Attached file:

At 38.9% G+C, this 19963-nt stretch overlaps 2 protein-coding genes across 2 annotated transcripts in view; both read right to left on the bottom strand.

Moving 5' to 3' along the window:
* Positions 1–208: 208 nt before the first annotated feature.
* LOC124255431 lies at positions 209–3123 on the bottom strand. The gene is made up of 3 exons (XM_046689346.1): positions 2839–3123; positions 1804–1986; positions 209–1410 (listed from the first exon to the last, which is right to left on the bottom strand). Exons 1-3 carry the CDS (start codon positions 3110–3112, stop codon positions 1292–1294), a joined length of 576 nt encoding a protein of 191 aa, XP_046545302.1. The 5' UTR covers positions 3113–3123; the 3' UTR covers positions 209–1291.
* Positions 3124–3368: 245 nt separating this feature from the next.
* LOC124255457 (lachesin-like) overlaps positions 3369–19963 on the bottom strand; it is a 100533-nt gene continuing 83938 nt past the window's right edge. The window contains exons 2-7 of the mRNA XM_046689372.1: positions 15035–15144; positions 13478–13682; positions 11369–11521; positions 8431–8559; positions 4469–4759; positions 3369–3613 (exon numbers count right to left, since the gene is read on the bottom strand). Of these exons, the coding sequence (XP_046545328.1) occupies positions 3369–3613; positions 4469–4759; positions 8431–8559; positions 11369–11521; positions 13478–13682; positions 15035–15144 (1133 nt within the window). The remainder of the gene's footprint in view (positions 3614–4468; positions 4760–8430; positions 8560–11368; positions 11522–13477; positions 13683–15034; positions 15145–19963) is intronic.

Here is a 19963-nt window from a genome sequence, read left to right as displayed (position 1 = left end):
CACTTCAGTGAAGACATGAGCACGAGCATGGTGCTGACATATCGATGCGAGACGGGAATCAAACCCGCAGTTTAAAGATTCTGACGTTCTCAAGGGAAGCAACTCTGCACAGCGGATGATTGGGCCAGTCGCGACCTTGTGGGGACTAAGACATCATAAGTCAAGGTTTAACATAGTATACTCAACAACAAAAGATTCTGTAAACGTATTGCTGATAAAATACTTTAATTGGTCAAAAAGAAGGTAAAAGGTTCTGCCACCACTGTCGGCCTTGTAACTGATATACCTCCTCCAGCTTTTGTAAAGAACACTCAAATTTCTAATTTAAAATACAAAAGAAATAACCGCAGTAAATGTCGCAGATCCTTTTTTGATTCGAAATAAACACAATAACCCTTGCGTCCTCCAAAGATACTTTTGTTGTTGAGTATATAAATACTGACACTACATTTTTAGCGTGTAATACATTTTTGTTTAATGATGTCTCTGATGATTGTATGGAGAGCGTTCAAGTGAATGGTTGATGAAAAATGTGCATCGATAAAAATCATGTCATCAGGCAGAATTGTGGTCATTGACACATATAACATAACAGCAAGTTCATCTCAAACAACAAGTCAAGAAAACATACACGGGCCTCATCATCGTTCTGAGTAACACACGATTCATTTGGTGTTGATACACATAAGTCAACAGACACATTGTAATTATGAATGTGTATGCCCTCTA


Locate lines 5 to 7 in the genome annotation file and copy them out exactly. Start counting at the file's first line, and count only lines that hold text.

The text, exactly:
* Positions 3124–3368: 245 nt separating this feature from the next.
* LOC124255457 (lachesin-like) overlaps positions 3369–19963 on the bottom strand; it is a 100533-nt gene continuing 83938 nt past the window's right edge. The window contains exons 2-7 of the mRNA XM_046689372.1: positions 15035–15144; positions 13478–13682; positions 11369–11521; positions 8431–8559; positions 4469–4759; positions 3369–3613 (exon numbers count right to left, since the gene is read on the bottom strand). Of these exons, the coding sequence (XP_046545328.1) occupies positions 3369–3613; positions 4469–4759; positions 8431–8559; positions 11369–11521; positions 13478–13682; positions 15035–15144 (1133 nt within the window). The remainder of the gene's footprint in view (positions 3614–4468; positions 4760–8430; positions 8560–11368; positions 11522–13477; positions 13683–15034; positions 15145–19963) is intronic.

Here is a 19963-nt window from a genome sequence, read left to right as displayed (position 1 = left end):